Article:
What is the answer? You can't work with the same system. It's too corrupt and unsupervised. And the very same lawyers who support the president are the ones who make money from this system. The Israelis I know in the US suggest a 'chaltura' solution, slowly moving down the age of medicare until it covers everyone.

But enough of America. I'm back in Israel and have to set up an appointment with my endocrinologist - whom i detest.

If you ARE American, though, and support the health plan, write your representative here . Why am I crazy for health care? Because here is a way to improve the quality of life. Period.

September 10, 2009

Does everyone have this problem? This cultural jetlag? I can manage the 7 hours difference in time but I have totally forgotten where I was when I left. Where are my keys? What is the code to my car? Which door do I have to push and which pull? What books do i have to give back to the library? What papers was I supposed to have read?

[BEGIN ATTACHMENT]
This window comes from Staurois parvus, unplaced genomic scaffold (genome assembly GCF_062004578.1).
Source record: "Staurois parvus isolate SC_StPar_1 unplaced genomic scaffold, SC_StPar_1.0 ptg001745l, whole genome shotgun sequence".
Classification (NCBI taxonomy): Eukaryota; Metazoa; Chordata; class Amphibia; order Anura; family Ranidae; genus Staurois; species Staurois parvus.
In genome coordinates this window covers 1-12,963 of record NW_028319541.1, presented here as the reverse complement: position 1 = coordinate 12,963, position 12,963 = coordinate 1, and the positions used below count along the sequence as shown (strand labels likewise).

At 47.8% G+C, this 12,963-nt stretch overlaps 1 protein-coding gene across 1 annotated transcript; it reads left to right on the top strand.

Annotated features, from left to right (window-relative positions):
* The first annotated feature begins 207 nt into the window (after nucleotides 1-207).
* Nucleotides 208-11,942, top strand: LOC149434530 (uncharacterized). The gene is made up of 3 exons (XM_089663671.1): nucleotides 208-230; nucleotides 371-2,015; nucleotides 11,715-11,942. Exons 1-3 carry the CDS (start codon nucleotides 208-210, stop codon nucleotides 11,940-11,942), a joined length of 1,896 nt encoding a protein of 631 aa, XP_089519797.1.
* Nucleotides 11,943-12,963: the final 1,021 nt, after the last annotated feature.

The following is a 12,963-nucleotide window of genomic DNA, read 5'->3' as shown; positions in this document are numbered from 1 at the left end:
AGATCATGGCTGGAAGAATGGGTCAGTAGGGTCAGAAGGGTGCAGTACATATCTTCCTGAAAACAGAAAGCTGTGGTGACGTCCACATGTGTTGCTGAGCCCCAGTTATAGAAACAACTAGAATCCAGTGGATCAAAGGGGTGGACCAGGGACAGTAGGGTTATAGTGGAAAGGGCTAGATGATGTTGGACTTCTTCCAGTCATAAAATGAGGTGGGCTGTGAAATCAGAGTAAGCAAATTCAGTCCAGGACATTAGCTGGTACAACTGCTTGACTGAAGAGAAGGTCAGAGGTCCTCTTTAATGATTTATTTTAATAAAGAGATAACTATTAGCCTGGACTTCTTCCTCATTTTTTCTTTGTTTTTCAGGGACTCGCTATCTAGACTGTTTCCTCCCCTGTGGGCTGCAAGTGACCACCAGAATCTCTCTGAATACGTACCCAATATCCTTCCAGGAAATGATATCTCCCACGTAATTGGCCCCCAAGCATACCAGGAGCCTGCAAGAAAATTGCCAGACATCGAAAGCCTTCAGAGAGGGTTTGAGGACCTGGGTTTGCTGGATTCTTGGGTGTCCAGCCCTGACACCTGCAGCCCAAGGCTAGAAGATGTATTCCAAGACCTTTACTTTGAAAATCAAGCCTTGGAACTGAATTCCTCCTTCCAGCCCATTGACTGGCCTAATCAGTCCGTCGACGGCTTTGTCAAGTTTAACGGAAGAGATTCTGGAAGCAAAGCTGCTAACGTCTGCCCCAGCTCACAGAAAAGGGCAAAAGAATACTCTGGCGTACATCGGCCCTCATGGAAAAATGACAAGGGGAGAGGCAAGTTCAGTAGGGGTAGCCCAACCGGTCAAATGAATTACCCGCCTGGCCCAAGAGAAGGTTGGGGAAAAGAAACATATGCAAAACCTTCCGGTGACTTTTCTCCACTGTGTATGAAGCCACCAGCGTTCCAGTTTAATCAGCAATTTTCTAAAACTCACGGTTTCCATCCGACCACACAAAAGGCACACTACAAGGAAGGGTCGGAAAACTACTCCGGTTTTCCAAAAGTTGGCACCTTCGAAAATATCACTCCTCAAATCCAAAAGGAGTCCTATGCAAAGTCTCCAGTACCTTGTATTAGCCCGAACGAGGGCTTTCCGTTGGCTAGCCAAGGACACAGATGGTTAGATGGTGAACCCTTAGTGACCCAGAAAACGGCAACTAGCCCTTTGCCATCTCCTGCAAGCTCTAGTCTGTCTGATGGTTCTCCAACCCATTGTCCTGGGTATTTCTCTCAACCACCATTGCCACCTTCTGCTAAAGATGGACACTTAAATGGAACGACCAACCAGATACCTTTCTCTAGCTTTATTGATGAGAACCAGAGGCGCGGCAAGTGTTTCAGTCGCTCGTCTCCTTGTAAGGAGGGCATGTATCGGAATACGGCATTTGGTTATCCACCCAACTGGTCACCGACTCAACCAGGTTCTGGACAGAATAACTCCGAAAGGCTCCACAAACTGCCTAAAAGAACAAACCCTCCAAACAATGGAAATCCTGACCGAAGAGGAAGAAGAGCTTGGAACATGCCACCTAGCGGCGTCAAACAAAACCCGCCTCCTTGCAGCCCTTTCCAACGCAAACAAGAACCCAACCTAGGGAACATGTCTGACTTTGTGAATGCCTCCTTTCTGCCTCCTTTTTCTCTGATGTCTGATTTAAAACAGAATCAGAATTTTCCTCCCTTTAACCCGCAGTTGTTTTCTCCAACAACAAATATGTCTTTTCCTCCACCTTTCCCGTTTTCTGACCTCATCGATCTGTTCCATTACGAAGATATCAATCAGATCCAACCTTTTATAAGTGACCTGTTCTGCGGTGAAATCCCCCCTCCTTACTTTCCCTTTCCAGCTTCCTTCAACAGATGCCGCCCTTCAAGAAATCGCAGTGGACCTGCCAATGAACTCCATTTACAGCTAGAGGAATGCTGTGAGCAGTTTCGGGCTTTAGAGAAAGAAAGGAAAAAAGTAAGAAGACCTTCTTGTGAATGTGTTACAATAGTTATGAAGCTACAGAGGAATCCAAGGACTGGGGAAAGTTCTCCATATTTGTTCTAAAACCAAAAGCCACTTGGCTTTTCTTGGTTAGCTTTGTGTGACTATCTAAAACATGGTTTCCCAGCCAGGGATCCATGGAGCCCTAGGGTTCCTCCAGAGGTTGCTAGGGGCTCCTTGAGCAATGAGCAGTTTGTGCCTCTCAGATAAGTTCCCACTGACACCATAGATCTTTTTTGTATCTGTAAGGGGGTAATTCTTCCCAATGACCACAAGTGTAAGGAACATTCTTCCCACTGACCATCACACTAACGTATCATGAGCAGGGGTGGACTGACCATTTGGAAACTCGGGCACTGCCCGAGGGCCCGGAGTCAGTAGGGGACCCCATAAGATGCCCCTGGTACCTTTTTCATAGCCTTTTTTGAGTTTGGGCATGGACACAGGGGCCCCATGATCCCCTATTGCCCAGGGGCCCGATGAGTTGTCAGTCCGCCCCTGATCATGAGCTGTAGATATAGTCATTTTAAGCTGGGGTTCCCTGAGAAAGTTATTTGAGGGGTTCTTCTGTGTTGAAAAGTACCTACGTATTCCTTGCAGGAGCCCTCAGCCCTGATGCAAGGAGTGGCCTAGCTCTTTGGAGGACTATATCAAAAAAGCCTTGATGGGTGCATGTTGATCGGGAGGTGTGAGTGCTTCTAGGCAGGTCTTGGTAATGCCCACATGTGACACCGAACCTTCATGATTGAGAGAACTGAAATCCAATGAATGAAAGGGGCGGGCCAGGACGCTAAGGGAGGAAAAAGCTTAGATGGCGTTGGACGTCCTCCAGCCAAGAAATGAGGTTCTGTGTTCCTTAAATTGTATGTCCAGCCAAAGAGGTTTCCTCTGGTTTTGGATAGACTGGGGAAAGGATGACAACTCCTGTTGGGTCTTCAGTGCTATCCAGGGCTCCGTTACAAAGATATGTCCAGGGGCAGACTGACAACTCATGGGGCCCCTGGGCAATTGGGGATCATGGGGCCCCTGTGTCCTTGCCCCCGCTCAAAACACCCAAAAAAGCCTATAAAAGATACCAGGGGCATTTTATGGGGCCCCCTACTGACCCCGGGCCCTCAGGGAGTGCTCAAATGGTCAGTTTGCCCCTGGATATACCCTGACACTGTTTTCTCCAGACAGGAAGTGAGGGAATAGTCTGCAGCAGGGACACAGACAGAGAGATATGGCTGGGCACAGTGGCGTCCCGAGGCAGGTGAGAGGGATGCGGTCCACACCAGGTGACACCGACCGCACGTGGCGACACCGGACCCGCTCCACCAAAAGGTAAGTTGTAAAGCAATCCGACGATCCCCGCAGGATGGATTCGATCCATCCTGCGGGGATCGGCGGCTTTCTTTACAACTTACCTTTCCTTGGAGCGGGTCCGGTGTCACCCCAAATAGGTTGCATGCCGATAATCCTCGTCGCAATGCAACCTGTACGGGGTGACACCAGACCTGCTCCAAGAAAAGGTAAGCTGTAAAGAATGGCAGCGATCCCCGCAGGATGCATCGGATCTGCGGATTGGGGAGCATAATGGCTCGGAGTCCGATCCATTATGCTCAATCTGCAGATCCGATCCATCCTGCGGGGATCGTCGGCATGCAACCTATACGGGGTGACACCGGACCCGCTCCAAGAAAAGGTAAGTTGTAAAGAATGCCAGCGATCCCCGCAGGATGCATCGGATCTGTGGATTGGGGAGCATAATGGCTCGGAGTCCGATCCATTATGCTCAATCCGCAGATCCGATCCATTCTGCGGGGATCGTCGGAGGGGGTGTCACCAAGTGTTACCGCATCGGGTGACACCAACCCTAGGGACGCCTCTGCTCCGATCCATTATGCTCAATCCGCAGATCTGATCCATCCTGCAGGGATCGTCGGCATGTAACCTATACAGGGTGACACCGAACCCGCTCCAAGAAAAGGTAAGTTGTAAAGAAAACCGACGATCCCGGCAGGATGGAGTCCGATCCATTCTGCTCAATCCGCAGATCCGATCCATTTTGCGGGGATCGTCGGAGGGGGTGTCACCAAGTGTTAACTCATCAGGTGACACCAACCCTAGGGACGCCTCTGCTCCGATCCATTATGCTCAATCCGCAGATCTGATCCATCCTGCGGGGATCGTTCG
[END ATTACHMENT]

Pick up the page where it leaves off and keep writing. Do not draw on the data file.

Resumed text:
The problem is aggravated by the fact that my sunglasses disappeared somewhere in Macy's and I can't see a thing without them. This meant that before I can run all the usual errands I have to get a new pair of shades. It was also a symbolic necessity, because, as they say in Hebrew "things that you see from here you can't see from over there." You need another pair of glasses. The world here is really that different.

Examples? The coming holidays - so much is concentrated on plans for the new year. Not only is it about who's going where and who's being invited when. Nor is it only about vacations and stores closing, or gifts and new clothes. We've had three calls from charities since we've been back asking for food baskets. The phone is ringing off the hook about the new year - the new schedules, plans, fears, needs. The Hebrew calendar begins, the school year begins, and religious reckoning is profound. It just doesn't compare with autumn leaves in the department store window with fall clothes.

And that's just one example.

September 11, 2009